The French law on due diligence in brief

France’s “Due diligence” law helps to make major corporations more accountable and to guarantee the protection of human and environmental rights.

What is the French “due diligence” law?

In December 2022, TotalEnergies and its oil project in Uganda faced off against six NGOs in the first case to be brought under France’s Due diligence law. In January 2023, three NGOs filed an action against Danone for failure to comply with the due diligence. They consider that the company has failed to meet its obligations to combat the harmful effects of plastic use ( Pioneered in France in 2017, this law requires multinationals to publish vigilance plans to prevent the risks of human rights and environmental abuses.

What responsibility do companies bear under the French due diligence law?

Adopted in the wake of several human rights violation scandals, such as the Rana Plaza collapse in Bangladesh in 2013, this law aims to put respect for these rights at the heart of major corporations’ concerns. Companies with more than 5,000 employees in France or more than 10,000 in France and abroad must draw up and publish a vigilance plan. The aim of this plan is to identify and prevent risks of human rights and environmental abuse. This obligation applies to the entire value chain of companies, which must agree with their subsidiaries, subcontractors and suppliers in France and abroad on “due diligence measures”.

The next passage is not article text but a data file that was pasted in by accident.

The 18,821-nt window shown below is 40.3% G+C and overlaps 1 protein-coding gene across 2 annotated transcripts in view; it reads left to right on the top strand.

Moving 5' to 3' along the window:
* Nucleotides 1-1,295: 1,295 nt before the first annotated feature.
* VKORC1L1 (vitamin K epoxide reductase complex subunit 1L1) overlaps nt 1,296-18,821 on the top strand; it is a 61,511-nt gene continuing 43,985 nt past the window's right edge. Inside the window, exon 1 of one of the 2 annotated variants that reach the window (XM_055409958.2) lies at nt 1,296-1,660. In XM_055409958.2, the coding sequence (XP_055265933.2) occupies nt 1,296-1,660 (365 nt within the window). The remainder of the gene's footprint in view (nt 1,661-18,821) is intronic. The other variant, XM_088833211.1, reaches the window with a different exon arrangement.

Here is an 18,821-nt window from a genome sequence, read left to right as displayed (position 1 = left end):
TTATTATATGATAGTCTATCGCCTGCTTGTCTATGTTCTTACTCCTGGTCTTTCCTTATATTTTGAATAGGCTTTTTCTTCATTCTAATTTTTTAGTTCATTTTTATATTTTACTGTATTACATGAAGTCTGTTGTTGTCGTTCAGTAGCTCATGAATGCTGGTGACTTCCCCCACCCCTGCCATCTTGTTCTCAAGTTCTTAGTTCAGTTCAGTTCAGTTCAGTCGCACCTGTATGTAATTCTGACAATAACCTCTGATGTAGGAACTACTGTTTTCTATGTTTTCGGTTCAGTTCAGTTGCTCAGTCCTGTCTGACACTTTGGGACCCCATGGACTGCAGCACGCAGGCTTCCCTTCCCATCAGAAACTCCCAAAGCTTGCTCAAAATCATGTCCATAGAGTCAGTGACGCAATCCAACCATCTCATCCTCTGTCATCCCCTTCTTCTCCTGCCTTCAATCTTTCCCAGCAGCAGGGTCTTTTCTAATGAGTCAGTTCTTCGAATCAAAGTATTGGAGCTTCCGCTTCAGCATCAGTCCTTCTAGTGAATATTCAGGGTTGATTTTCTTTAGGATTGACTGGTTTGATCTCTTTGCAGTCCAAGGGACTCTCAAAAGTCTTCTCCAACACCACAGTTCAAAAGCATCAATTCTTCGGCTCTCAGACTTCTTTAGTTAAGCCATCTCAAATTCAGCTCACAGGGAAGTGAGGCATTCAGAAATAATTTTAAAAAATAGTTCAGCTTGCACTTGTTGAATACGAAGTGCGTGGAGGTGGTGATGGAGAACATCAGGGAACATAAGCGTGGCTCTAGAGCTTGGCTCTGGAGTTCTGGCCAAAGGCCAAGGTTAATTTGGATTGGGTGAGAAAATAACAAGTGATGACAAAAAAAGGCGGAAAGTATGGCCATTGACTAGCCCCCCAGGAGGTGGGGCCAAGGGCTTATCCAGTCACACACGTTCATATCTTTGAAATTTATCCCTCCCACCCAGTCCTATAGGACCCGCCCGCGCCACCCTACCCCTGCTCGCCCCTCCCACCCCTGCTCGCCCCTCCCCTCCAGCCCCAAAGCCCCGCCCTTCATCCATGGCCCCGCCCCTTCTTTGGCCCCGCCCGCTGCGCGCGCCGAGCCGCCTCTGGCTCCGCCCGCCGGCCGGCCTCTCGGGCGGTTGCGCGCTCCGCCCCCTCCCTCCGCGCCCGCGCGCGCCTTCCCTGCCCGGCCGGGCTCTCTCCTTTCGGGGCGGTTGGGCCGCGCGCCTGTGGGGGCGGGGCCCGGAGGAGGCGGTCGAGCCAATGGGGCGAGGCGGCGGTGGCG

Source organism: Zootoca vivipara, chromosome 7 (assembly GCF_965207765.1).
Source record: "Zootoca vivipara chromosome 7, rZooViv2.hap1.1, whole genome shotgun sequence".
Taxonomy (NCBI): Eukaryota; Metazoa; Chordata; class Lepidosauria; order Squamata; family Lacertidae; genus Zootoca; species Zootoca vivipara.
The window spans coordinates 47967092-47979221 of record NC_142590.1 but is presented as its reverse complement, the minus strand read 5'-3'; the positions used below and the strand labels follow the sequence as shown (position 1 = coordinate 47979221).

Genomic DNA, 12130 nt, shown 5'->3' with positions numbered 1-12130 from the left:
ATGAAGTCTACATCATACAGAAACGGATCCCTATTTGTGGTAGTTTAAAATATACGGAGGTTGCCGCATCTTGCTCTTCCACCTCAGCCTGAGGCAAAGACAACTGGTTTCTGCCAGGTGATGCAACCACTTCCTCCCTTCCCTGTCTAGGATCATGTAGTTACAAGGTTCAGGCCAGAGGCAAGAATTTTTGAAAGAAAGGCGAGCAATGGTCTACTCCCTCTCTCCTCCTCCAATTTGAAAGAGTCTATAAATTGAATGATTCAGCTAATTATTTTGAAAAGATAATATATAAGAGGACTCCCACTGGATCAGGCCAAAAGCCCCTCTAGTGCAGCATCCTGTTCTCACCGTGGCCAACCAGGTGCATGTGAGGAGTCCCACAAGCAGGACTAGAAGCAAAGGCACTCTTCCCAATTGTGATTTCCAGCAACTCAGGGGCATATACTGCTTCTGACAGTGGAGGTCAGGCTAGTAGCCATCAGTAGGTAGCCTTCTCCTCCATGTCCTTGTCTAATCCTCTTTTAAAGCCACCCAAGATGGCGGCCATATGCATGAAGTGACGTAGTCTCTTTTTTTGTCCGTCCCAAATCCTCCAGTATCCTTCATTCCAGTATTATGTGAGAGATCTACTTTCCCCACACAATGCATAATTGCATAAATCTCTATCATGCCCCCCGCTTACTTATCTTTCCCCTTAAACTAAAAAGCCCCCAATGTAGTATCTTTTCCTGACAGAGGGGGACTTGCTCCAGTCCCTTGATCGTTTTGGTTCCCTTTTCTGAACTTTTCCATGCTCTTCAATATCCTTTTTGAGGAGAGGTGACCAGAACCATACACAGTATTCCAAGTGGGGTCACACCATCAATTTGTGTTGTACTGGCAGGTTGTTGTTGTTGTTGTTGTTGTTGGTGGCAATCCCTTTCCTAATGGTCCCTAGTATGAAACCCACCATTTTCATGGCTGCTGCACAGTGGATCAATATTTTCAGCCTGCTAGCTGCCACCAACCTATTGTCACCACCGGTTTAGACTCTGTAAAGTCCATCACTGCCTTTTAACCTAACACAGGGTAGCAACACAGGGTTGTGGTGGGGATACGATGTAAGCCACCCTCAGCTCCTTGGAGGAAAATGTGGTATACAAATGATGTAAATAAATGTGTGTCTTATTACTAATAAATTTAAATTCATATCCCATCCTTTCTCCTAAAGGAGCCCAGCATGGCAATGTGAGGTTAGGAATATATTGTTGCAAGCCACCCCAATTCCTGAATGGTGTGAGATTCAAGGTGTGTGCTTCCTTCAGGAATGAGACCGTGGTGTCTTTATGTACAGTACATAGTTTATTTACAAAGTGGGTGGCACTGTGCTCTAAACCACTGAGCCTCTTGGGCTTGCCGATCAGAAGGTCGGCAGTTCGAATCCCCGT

Find out about the European taxonomy for green finance, its challenges, its timescales and its impacts for all companies.

What’s the risk for companies?

Under the “due diligence” law, victims, associations and trade unions can serve formal notice on companies failing to meet their obligations. If the matter is referred to a judge, a company that has failed to present a satisfactory due diligence plan can be ordered to comply with the law, subject to a financial penalty. The law also provides for companies to be held civilly liable in the event of a failed plan resulting in damage or human rights violations. The courts are organizing themselves to deal with these new issues, highlighting the risk of judicialization for companies. In early 2024, the Paris Court of Appeal opened a special chamber dedicated to corporate social responsibility and due diligence. The first hearings called 3 multinationals (TotalEnergies, Suez, EDF) to the stand: its decisions, expected in June, could set a precedent for the legal responsibility of major corporations.